Practice gratitude to improve health and boost happiness

When you make an effort to see the good in life, you’ll notice that you’re happier, more content and less stressed. You’ll also enjoy some nice health benefits, including lower blood pressure, improved immune response and reduced risk of depression, anxiety and substance abuse disorders.

A grateful spirit may seem like it comes naturally to some people. But to nurture a habit of thankfulness, it helps to make a conscious choice, day-by-day. These practices can help you keep gratitude at the center of your mind:

Savor each day. Slow down and enjoy the things that bring you comfort and joy but that also can be taken for granted, such as a loved one’s smile, a crisp apple, a bright blue sky or a warm cup of tea.

Write it down. What makes you smile? Note it in a daily gratitude journal. It can truly make a difference in where your focus lies. It’s hard to get stuck in the negative when you are busy counting and writing about your blessings.

Studies show that people who use a gratitude journal are more optimistic and enjoy better health. They tend to be more alert, determined, enthusiastic and energetic. They also cope better with stressful life events, bounce back from illness faster, exercise more, sleep longer and enjoy better sleep quality.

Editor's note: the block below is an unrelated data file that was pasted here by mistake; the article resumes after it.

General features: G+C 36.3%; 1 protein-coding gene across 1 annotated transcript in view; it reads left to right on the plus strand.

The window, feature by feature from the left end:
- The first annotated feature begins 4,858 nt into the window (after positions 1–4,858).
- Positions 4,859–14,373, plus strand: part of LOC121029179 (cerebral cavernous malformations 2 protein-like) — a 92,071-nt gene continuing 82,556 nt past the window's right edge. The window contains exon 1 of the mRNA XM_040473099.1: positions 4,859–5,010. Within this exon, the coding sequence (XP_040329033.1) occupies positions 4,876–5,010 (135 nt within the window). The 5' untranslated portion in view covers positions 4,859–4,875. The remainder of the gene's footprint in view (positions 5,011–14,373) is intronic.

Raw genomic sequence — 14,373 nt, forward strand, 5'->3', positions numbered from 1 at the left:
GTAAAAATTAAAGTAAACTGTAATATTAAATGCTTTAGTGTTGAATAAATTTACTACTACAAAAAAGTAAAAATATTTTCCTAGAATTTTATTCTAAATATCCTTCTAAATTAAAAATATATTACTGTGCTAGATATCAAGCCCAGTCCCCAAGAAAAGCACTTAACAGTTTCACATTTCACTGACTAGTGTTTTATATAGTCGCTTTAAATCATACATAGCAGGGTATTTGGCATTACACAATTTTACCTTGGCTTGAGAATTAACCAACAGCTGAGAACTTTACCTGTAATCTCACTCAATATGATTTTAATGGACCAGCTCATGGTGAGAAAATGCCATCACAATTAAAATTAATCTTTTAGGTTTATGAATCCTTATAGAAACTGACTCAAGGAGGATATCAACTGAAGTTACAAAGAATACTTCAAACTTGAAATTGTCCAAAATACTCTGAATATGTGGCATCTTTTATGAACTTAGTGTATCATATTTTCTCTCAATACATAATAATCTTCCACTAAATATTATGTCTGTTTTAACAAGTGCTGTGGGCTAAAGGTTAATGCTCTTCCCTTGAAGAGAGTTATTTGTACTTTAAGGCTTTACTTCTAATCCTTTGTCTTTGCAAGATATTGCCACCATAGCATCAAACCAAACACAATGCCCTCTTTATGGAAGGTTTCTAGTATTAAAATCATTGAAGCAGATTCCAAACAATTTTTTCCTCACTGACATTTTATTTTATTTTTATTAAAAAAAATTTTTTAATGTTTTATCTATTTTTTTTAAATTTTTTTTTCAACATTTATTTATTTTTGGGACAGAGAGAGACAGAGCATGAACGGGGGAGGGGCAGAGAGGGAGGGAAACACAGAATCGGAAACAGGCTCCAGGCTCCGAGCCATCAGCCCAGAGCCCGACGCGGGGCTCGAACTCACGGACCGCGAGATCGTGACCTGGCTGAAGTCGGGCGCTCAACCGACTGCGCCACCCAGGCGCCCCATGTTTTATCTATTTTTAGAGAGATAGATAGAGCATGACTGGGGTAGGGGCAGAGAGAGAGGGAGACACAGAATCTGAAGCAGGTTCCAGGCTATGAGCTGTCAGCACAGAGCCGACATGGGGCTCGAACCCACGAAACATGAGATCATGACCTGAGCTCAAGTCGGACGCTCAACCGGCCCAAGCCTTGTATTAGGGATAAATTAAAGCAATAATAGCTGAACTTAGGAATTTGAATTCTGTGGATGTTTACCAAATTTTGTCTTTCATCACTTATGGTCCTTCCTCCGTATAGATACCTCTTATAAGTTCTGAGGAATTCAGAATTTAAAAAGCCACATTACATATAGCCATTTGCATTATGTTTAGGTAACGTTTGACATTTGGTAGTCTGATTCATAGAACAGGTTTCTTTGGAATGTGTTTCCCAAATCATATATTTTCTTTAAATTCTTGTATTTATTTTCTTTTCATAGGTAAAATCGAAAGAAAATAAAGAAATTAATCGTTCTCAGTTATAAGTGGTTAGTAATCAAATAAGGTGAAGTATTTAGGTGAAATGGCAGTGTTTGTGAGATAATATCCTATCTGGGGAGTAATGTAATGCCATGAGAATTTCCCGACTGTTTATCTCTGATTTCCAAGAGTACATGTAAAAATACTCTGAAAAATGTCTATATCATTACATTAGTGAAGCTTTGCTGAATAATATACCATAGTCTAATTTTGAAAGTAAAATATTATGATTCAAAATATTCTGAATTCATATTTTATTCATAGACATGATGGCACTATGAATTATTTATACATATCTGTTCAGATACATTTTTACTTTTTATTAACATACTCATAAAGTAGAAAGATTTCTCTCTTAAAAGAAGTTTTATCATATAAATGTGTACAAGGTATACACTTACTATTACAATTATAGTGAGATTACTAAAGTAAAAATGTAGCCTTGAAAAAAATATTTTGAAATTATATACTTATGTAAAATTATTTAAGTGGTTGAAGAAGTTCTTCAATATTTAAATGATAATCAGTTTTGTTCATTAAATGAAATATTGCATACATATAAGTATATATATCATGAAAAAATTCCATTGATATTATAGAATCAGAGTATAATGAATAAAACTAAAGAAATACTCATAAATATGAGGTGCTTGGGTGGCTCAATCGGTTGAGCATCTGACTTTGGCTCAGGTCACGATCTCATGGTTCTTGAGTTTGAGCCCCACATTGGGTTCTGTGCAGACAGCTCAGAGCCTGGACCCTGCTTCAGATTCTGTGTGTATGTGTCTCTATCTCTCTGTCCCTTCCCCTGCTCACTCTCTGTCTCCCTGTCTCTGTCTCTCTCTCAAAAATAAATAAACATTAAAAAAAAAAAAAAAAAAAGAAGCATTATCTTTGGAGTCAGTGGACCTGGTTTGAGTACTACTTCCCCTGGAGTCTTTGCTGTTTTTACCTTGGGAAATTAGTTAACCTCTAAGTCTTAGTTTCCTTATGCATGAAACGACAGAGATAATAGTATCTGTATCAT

Big or small, find the moments from your day or reflections on your life to appreciate. It could be a kind word, a helpful neighbor or a hearty laugh.

Writing it down will help you focus on the positive. And any time you need a lift, you can turn back to your journal and read those memories and moments.

Say thanks. Write a letter and deliver it in person if you can. Let others know how much you appreciate them, their kindness, generosity, friendship, time, etc. You’ll reap the benefits of a grateful deed and bring that person joy of their own.

Help others. Reaching out and assisting those in need often reminds us of the good in the world. Even better, make volunteering a family affair-and teach your children the power of giving and gratitude.

Studies show that telling a friend about a happy event in your life increases the amount of joy you feel about that event. And that attitude of gratitude may just spread to those around you.

Find more healthy-living tips at

Courtesy of PeaceHealth Medical Group

  1. Thanks so much for this great and important post.I too believe in the power of gratitude. That’s why I wrote the children’s book, BEFORE I SLEEP: I SAY THANK YOU, Pauline Books and Media, 2015. It was a finalist for an ACP Excellence in Publishing Awards 2016 in the children’s category and won 3rd place in the Catholic Press Association Book Awards 2016 in the children’s category. It offers a kid-friendly way to teach small children how to examine their consciences at the end of the day and teach them the importance of gratitude. At the end of the book it asks the children to say five things they are grateful for. Imagine how much sweeter the world would be if children learn gratitude early!
    Here’s the book’s trailer:


Leave a Reply

Your email address will not be published.